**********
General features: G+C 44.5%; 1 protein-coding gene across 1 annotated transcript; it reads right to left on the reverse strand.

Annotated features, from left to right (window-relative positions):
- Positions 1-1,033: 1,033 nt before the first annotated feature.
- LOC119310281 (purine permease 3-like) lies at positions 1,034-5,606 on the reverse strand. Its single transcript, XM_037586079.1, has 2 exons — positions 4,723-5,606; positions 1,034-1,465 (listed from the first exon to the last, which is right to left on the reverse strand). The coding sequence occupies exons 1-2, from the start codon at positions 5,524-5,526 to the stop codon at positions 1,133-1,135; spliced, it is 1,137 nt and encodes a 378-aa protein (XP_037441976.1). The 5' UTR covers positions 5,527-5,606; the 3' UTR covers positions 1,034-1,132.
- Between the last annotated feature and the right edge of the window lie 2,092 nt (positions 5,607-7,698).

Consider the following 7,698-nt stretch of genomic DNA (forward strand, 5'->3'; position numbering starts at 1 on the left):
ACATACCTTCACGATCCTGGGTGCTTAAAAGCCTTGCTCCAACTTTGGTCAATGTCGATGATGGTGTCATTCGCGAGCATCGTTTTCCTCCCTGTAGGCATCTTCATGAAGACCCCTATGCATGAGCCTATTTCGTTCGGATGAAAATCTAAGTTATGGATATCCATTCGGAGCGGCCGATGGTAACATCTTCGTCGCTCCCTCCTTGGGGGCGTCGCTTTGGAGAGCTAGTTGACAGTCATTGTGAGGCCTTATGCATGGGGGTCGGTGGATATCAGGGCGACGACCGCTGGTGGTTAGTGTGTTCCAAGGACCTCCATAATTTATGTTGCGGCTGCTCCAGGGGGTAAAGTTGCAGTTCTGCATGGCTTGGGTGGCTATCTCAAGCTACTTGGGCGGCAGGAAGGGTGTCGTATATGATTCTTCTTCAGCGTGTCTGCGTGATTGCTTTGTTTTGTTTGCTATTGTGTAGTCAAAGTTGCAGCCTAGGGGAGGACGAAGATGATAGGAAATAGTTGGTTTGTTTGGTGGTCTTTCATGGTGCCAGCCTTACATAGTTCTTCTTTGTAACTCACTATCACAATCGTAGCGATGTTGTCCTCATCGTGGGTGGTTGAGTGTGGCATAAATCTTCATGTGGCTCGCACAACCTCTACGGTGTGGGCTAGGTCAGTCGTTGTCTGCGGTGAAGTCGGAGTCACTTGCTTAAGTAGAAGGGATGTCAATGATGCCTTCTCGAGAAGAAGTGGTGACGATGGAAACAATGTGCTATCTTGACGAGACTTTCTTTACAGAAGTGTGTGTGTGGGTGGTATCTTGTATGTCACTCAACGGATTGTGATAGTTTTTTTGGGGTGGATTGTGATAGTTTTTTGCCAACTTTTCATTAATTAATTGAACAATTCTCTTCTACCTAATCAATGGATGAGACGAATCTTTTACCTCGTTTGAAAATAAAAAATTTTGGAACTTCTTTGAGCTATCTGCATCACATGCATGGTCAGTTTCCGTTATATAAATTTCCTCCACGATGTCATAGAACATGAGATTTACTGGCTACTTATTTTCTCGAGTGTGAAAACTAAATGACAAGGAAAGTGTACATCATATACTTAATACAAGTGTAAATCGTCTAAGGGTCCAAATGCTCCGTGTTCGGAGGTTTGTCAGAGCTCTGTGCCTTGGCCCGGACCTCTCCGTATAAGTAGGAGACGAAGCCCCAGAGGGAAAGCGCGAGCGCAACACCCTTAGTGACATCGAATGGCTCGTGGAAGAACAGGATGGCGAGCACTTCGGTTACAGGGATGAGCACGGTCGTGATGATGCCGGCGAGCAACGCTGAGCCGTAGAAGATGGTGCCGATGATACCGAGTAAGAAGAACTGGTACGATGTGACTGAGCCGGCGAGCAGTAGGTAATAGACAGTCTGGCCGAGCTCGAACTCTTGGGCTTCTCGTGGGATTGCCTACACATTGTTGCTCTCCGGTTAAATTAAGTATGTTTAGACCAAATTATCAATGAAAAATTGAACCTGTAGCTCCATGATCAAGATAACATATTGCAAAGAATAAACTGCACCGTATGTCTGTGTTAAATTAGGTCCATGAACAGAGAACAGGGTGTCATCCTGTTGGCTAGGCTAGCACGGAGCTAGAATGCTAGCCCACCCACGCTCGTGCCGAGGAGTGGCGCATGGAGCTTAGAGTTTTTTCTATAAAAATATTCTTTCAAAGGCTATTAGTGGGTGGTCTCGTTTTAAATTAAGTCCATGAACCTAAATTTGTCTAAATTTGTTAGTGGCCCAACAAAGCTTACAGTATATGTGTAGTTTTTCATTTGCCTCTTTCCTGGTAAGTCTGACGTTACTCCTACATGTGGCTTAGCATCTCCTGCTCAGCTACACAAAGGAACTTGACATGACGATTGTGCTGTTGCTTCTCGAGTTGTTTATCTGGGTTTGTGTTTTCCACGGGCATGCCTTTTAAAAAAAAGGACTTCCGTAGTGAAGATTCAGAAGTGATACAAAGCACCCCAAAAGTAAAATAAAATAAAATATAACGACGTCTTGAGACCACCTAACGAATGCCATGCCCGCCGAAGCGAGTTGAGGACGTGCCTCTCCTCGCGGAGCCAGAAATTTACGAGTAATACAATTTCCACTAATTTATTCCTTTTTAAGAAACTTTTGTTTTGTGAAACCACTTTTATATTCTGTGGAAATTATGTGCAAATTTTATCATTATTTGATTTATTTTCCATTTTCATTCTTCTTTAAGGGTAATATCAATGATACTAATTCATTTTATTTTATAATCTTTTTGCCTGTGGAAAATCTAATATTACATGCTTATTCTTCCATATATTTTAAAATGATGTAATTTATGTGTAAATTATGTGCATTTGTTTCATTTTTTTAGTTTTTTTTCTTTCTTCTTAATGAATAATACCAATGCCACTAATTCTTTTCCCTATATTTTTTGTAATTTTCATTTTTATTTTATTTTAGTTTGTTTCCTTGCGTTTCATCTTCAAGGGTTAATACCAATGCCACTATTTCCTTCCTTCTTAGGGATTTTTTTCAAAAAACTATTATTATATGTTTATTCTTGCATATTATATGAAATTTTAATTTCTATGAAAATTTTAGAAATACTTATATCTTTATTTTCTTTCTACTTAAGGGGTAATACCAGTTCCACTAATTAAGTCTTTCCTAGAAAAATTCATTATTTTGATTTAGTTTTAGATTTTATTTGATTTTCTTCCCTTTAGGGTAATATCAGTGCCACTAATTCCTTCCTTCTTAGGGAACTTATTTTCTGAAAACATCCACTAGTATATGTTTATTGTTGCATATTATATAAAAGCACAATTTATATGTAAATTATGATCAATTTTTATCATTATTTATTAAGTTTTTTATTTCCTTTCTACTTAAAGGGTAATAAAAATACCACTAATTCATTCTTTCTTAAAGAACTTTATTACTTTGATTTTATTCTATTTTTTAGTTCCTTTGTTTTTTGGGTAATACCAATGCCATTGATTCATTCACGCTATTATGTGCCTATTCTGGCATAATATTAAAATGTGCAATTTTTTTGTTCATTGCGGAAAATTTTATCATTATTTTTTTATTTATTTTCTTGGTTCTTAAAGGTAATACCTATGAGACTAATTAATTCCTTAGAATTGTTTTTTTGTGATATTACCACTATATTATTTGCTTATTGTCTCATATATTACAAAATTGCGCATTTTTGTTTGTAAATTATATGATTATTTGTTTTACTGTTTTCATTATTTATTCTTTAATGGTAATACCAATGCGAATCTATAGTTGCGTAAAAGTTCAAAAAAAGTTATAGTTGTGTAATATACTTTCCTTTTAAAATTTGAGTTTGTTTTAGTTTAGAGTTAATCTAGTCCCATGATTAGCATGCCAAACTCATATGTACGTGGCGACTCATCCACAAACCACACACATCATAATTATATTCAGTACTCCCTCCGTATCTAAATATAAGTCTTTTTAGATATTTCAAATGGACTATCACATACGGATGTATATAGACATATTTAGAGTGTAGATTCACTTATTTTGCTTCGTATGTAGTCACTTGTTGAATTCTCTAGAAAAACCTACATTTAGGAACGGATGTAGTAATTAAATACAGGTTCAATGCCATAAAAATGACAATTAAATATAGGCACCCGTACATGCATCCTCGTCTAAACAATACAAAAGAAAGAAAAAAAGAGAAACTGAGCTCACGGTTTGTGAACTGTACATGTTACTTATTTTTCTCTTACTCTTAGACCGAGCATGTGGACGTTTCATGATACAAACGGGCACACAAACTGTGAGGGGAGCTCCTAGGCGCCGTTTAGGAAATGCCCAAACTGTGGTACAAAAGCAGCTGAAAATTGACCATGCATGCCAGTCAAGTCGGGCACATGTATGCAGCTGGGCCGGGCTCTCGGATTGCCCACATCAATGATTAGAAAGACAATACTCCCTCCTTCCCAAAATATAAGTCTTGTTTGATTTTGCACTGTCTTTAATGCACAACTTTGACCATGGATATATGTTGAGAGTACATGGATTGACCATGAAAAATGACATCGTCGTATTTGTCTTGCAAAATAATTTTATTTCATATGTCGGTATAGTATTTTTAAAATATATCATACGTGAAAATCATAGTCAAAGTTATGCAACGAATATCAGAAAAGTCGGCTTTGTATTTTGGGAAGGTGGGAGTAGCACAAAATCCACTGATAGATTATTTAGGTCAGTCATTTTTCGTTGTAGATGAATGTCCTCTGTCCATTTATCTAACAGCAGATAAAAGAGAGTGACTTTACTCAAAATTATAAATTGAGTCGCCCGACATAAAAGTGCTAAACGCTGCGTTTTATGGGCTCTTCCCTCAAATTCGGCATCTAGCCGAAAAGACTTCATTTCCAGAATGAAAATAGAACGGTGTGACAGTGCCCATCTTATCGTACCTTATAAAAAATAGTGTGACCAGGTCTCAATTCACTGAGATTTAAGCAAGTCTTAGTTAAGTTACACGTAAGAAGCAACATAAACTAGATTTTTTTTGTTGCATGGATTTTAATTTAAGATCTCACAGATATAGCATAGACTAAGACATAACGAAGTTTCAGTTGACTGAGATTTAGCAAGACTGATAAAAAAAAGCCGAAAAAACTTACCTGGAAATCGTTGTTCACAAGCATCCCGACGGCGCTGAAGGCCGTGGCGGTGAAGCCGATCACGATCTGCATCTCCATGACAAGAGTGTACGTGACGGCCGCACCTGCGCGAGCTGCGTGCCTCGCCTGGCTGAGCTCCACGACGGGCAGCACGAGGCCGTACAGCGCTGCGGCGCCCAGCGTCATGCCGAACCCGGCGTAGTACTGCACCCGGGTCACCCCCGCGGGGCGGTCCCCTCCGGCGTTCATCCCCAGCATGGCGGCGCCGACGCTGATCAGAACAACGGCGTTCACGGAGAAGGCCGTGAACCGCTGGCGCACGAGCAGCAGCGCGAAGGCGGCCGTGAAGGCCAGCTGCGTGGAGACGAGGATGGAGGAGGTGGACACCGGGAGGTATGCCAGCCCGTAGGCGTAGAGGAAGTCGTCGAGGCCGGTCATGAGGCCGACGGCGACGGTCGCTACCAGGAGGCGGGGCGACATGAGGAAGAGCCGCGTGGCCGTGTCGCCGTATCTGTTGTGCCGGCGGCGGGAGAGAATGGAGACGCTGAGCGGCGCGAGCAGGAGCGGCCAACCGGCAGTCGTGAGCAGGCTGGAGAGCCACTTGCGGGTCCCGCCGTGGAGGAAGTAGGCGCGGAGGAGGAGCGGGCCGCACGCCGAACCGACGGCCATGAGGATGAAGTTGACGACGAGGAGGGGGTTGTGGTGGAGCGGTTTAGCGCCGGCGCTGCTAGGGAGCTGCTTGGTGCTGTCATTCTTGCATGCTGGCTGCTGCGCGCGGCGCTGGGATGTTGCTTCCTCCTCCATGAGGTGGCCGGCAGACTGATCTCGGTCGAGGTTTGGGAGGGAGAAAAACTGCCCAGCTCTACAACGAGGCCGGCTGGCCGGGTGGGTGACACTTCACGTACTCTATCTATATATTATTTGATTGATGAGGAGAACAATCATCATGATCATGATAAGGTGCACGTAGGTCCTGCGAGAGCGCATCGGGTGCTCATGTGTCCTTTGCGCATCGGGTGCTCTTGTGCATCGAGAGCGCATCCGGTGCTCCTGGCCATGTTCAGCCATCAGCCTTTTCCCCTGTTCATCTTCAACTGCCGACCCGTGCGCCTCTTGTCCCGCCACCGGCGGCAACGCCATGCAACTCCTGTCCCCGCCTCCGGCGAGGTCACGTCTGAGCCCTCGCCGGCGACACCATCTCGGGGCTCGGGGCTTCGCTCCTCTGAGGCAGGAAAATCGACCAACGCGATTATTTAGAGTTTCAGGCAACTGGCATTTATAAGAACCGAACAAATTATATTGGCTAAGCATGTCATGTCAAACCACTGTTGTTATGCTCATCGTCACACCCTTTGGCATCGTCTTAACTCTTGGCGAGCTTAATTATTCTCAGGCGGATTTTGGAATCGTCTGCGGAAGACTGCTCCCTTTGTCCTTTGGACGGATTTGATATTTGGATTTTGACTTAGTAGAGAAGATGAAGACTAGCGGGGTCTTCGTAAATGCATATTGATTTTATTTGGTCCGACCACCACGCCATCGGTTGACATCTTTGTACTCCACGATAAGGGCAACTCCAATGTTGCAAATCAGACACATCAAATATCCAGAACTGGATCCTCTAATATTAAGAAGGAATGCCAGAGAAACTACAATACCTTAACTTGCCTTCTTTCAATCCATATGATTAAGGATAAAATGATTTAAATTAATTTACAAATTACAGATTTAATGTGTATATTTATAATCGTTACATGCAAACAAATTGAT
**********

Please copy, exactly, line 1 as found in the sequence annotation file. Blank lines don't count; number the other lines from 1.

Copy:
General features: G+C 44.5%; 1 protein-coding gene across 1 annotated transcript; it reads right to left on the reverse strand.